Art Archives: The Black Hole, Pt. 1
I was four years old when I saw The Black Hole.
Apparently Disney had decided to cash in on the success of Star Wars by crafting their own cute talking robot space adventure. Theaters throughout the U.S. booked the film, and chain stores throughout the U.S. stocked the merch. The stage was set for Disney to move effortlessly into the realm of live action blockbusters.
It didn’t quite work out that way. The Black Hole did have talking robots, and it did have amazing special effects for its time. It even had a strong cast (Maximilian Schell, Ernest Borgnine, Anthony Perkins, and Roddy McDowall for starters). Yet for some reason, the filmmakers opted to explore thematic territory that we would nowadays refer to as “hard sci-fi.” The plot was borrowed heavily from 20,000 Leagues Under the Sea and infused with elements from 2001: A Space Odyssey and Silent Running. It featured violence and death, and ended on a darkly surreal note that was confusing to parents and upsetting to children.
The Black Hole wasn’t exactly a flop, but it failed to capture the imaginations and pocketbooks of America, and Disney backed off in its attempts to usurp Lucasfilm.
Like many kids, my sister and I went to see the film during its opening week. We returned from the theater in tears. I couldn’t process whether I liked the movie or not. All I knew was that I was upset, but couldn’t stop thinking about it. Eventually we stopped crying, and began the cathartic mission of drawing all the memorable scenes from the film.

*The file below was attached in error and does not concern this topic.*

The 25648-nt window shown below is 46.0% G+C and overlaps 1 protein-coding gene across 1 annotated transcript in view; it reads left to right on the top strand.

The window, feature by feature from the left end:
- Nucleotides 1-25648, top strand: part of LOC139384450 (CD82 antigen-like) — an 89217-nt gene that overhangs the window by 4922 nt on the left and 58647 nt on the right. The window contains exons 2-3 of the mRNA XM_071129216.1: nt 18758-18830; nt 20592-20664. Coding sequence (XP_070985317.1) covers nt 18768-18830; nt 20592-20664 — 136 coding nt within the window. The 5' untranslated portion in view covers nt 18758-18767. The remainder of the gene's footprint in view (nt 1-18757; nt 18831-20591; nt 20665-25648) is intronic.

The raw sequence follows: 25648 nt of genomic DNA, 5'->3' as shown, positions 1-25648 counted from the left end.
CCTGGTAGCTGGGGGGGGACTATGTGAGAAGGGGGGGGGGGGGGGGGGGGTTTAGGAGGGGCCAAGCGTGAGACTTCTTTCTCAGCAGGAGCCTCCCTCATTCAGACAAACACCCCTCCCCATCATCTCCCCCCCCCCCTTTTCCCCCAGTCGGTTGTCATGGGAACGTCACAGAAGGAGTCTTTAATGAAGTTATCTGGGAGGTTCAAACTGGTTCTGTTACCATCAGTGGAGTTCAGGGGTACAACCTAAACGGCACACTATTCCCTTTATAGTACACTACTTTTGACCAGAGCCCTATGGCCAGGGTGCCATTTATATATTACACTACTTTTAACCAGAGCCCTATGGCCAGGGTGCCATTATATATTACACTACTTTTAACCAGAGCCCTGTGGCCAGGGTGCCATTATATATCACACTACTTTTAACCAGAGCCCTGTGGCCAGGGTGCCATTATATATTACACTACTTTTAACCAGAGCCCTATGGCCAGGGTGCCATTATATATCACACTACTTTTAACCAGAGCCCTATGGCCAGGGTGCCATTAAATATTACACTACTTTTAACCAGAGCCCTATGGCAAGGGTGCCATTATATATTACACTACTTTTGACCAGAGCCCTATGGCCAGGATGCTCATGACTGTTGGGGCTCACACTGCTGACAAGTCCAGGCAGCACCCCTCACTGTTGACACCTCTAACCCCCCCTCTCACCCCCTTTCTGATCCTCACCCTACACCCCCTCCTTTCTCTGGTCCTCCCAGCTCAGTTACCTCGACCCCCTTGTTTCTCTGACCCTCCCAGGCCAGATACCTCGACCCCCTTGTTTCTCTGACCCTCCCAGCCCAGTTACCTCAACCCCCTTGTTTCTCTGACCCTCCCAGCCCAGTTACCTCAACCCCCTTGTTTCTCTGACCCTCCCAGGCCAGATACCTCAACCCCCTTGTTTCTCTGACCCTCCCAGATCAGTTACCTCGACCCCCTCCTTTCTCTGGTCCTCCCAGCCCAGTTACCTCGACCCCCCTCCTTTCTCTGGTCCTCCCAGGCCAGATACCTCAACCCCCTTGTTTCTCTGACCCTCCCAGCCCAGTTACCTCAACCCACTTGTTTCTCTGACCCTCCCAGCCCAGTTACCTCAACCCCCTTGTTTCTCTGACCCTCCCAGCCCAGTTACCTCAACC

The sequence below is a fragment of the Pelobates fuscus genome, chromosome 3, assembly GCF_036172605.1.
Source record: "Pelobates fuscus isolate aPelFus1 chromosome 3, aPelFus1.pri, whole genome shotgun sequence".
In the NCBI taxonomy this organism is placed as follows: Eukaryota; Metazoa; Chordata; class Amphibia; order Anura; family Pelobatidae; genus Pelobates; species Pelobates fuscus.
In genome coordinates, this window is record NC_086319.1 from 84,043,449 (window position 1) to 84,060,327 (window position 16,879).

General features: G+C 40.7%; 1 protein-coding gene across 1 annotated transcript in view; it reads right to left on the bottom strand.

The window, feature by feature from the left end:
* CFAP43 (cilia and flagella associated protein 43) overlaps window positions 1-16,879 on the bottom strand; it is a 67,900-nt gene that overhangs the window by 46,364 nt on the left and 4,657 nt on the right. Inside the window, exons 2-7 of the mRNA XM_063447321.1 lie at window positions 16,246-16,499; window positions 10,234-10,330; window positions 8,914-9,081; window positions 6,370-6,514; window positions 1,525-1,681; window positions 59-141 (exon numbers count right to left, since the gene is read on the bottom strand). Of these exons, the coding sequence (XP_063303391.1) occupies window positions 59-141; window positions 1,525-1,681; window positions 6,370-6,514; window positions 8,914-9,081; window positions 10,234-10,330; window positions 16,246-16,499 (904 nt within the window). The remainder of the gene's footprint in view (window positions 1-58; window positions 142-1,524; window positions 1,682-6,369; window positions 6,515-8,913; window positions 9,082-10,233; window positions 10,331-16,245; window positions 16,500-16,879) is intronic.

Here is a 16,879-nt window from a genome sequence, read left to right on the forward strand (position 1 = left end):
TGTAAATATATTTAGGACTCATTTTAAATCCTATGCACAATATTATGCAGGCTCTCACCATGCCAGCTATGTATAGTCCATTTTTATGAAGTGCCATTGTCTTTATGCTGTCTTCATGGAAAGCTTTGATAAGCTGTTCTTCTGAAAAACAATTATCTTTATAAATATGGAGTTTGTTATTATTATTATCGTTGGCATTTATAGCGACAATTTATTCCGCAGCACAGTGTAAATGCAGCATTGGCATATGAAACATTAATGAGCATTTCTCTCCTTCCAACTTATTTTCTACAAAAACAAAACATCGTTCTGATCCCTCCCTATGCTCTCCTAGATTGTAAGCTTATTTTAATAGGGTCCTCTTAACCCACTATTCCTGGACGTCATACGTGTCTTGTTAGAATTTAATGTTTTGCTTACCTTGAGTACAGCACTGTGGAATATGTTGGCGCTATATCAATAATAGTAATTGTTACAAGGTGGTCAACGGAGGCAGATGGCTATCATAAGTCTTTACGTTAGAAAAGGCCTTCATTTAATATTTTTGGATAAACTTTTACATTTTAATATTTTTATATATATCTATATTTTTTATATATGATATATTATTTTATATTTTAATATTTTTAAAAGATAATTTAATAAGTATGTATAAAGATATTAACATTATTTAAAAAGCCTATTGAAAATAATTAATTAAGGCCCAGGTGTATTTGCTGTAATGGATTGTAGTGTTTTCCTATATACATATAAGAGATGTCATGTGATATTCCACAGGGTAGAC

I recently found, organized and scanned all the Black Hole drawings we made as kids. I’m not sure how many days we worked on them, but they were created on several different types of paper, using a combination of crayons and ink pens. Amazingly, they pretty much explain the plot of the movie, although it comes across as much more violent and action-packed than it really is.
In the years since I was first traumatized by The Black Hole, I’ve grown to appreciate it as a flawed science fiction masterpiece, and as a snapshot of the time before the PG-13 rating and CGI changed the genre forever. I also have a soft spot for the movie because I taught myself to read by following along to a Black Hole storybook that came with a 45 rpm record.
Sadly, my sister Ginger passed away a few years later, so I am unable to get her thoughts on the experience. I also am not 100% sure how many of these drawings were hers. I think the majority were mine, because even at that age I was a pretty big nerd, and it’s the sort of thing I would do. Ginger also helped me draw scenes from other movies like Blade Runner and The Dark Crystal, so her work may pop up in future entries.
NEXT: Stay tuned for the Story of The Black Hole!